Fazle Abed, who started a temporary relief effort for refugees in Bangladesh that became one of the largest nongovernmental organizations in the world, died on Dec. 20 in a hospital in Dhaka, the capital of Bangladesh. He was 83.
His daughter, Tamara Abed, said the cause was complications of glioblastoma, a type of brain cancer.
Mr. Abed founded what was originally known as the Bangladesh Rehabilitation Assistance Committee in 1972, and is now known simply as BRAC, to help refugees returning to their homeland after the Bangladesh Liberation War of 1971.
Today it has around 90,000 employees in 11 countries and aids more than 100 million people in gaining access to health care, education and microfinancing to start businesses.
Mr. Abed believed that oppressed groups could free themselves from poverty through hard work if they were given the right conditions to succeed.
“The inequalities that create divisions of rich and poor, powerful and powerless, are made by humans,” he said in August in a memo to his staff. “So change is also possible through human acts of compassion, courage and conviction.”
Early on, BRAC focused on improving the well-being of Bangladeshi women, a mission that was shaped by Mr. Abed’s personal experience. His mother and all three of his sisters died young, and in 1981 his first wife and partner at BRAC, Ayesha Abed, died while giving birth. He was left with a 7-year-old daughter and a newborn son to care for.
Mr. Abed’s daughter recalled a childhood in which she and her brother accompanied him on trips to rural villages in Bangladesh while he oversaw projects.
In the 1980s he started a campaign to lower the death rate among children in Bangladesh, providing immunization and teaching 14 million mothers how to make an oral rehydration solution with salt, sugar and water to prevent children from dying of diarrhea. These measures helped lower the death rate to around 40 of every 1,000 children from one in four.
The organization later expanded into education, and by the mid-1990s it ran more than 34,000 schools across Bangladesh. Today more than 11 million children have graduated from BRAC’s schools.
Mr. Abed won a number of international awards for his humanitarian work, including the Ramon Magsaysay Award (1980), the Olof Palme Prize (2001) and the World Food Prize (2015). He was knighted by Queen Elizabeth II of England in 2010.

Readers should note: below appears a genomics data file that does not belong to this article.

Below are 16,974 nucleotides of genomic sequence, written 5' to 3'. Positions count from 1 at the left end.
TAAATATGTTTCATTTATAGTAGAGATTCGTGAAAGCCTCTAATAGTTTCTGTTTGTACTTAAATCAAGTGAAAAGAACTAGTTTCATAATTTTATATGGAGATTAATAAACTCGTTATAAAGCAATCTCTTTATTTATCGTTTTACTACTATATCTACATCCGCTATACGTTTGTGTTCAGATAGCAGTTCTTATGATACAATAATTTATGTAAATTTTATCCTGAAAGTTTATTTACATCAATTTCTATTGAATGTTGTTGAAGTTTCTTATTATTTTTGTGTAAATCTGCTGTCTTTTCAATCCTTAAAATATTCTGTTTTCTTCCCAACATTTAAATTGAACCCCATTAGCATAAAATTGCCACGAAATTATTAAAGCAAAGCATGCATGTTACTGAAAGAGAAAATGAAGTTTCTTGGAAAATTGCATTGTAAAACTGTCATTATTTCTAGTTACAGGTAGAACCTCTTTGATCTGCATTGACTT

Fazle Hasan Abed was born on April 27, 1936, in Baniachong, a village in what was then Bengal Province. He was one of eight children of Siddiq Hasan and Syeda Sufia Khatun, prominent landowners in the Sylhet region of British India.
While growing up he witnessed the Bengal famine of 1943, which killed an estimated three million people, and the partition of India in 1947 and the ensuing violence, which caused the deaths of millions more. These events left a lasting impression.
When he was 18, he moved to Britain to study naval architecture at the University of Glasgow; he later transferred to the Chartered Institute of Management Accountants in London. While in Britain he developed a love of Western literature and the arts.
He returned home in 1968 for a job as an executive at Shell Pakistan in Dhaka, which was then part of East Pakistan. He was working there in 1970 when the Bhola cyclone hit the region, killing more than 300,000 people and leaving millions more homeless. Seeing the devastation made him rethink his career, and he started a relief effort with friends.
“The importance of having a good life, doing work in a multinational organization, seemed quite immaterial to me at that point,” he said in a 2016 video interview for BRAC.
Civil war broke out between East and West Pakistan a few months later, and Mr. Abed fled back to Britain. There he started the nonprofit Action Bangladesh, which raised funds and lobbied governments across Europe to support the liberation of Bangladesh from Pakistan. Shortly after Bangladesh gained its independence, in December 1971, he returned to Dhaka.
The country had been devastated; some villages had been completely destroyed by the Pakistani Army, and many people had been killed in a mass genocide. As 10 million refugees returned and tried to pick up the pieces of their lives, Mr. Abed sold his apartment in London and used the proceeds to set up BRAC.
He never returned to his corporate career, making the alleviation of poverty his life’s mission.
Mr. Abed was married three times. In addition to his daughter, he is survived by his wife, Sarwat Abed; his son, Shameran; and three grandchildren.
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